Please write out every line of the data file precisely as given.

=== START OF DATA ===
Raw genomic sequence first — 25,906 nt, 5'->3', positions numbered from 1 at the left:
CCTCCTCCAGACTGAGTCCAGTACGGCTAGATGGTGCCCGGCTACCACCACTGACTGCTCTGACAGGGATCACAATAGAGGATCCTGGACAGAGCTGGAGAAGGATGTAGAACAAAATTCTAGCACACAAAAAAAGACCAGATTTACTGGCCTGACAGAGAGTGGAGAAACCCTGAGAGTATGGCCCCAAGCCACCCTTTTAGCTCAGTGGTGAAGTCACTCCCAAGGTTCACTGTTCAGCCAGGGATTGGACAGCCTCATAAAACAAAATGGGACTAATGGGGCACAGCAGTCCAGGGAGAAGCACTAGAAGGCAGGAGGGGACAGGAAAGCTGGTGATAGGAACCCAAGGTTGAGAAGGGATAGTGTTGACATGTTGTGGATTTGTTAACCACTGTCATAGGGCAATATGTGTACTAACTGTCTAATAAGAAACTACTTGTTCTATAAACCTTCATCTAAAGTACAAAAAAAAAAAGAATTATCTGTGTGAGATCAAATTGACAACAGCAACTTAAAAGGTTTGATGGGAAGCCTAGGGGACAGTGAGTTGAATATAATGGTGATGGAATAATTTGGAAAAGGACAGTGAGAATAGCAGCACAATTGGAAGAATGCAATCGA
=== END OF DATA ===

Raw genomic sequence first — 25,906 nt, 5'->3', positions numbered from 1 at the left:
CCTCCTCCAGACTGAGTCCAGTACGGCTAGATGGTGCCCGGCTACCACCACTGACTGCTCTGACAGGGATCACAATAGAGGATCCTGGACAGAGCTGGAGAAGGATGTAGAACAAAATTCTAGCACACAAAAAAAGACCAGATTTACTGGCCTGACAGAGAGTGGAGAAACCCTGAGAGTATGGCCCCAAGCCACCCTTTTAGCTCAGTGGTGAAGTCACTCCCAAGGTTCACTGTTCAGCCAGGGATTGGACAGCCTCATAAAACAAAATGGGACTAATGGGGCACAGCAGTCCAGGGAGAAGCACTAGAAGGCAGGAGGGGACAGGAAAGCTGGTGATAGGAACCCAAGGTTGAGAAGGGATAGTGTTGACATGTTGTGGATTTGTTAACCACTGTCATAGGGCAATATGTGTACTAACTGTCTAATAAGAAACTACTTGTTCTATAAACCTTCATCTAAAGTACAAAAAAAAAAAGAATTATCTGTGTGAGATCAAATTGACAACAGCAACTTAAAAGGTTTGATGGGAAGCCTAGGGGACAGTGAGTTGAATATAATGGTGATGGAATAATTTGGAAAAGGACAGTGAGAATAGCAGCACAATTGGAAGAATGCAATCGA